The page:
Nancy Gibbs, the editor of Time magazine, issued an apology on Tuesday for an error that the Trump administration has repeatedly used to criticize the press in the last week.

In doing so, she pushed back against claims from the administration that the magazine made a deliberate error when reporter Zeke Miller incorrectly reported that the White House had removed a bust of civil rights hero Martin Luther King, Jr. from the Oval Office.

The President and White House aides have cited this mistake as an example of “deliberately false reporting.” It was no such thing. We regret that the error occurred, and believe it is important to share some detail about how it happened.

Miller, Time's White House reporter, tweeted that the bust had been removed from the Oval Office while he reported on the Trump administration's executive order repealing the Affordable Care Act. In fact, the bust was just obscured by a Secret Service agent and a door.

Miller quickly corrected the record, but not before the error made it into the White House pool report — a running briefing used by the press corps covering the president's comings-and-goings. He tweeted an apology, which was accepted by White House Press Secretary Sean Spicer:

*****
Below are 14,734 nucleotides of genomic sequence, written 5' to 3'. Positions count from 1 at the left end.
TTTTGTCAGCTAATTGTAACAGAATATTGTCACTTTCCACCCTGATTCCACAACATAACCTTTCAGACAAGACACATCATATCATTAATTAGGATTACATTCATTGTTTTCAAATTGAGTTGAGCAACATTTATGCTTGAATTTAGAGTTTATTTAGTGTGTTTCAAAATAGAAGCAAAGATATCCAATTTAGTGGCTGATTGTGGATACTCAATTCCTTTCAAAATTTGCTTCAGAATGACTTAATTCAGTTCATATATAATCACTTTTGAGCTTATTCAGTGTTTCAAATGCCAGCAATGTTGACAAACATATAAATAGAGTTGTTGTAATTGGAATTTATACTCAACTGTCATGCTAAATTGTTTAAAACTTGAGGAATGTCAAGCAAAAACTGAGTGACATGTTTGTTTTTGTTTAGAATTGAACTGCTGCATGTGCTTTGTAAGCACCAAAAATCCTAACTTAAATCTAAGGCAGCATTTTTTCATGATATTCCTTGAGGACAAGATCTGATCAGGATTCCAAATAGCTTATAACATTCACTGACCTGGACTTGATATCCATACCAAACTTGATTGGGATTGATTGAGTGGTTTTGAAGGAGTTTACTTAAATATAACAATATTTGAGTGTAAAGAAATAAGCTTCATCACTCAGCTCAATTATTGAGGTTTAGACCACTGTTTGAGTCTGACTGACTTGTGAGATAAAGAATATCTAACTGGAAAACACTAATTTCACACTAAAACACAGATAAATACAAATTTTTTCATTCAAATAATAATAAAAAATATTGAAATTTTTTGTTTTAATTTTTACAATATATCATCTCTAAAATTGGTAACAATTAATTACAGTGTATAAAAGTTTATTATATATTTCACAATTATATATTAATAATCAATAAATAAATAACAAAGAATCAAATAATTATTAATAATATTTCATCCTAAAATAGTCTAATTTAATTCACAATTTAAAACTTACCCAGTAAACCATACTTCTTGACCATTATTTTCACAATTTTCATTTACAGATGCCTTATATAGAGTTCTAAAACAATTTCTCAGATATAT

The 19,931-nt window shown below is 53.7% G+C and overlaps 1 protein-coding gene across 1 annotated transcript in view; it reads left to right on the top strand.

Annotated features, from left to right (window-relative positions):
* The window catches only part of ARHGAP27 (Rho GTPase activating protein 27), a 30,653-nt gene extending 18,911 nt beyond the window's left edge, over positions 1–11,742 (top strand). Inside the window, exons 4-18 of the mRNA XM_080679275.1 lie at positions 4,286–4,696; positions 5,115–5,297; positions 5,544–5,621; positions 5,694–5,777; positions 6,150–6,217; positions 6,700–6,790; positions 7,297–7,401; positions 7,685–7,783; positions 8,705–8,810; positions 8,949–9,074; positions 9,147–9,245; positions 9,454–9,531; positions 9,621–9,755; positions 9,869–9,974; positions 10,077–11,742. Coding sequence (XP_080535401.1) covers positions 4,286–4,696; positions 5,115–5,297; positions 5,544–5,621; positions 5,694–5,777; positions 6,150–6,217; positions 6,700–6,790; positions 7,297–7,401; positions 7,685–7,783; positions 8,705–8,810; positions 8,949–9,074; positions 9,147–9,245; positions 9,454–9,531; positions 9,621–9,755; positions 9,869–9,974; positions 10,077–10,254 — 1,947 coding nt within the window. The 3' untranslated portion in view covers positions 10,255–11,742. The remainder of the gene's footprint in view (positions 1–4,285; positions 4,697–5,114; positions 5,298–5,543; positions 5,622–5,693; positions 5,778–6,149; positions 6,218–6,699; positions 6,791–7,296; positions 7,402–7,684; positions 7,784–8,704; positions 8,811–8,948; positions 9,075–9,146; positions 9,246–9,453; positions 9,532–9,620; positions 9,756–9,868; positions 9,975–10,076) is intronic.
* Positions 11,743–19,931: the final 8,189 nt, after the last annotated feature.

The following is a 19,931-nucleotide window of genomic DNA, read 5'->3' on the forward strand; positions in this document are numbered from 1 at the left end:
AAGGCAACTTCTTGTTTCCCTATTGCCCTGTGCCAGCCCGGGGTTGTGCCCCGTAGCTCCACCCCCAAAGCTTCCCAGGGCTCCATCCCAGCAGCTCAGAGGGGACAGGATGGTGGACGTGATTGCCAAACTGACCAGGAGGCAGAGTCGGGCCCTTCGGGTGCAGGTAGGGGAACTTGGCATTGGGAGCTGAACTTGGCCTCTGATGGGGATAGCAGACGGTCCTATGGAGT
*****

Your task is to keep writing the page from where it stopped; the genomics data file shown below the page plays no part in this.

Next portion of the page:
Spicer cited the error during a Saturday evening briefing in which he reamed the press for adversarial coverage of the Trump administration:

"After it was pointed out that this was just plain wrong, the reporter casually reported and tweeted out and tried to claim that a Secret Service agent must have just been standing in front of it," Spicer said. "This was irresponsible and reckless."

Time also corrected the error in a story that appeared on its site. In her note, Gibbs made clear she stood behind Miller.

No news organization ever wants to make an error, but we all have procedures for handling them when we do. Zeke moved quickly to correct the record, and we stand behind him for taking responsibility for the mistake.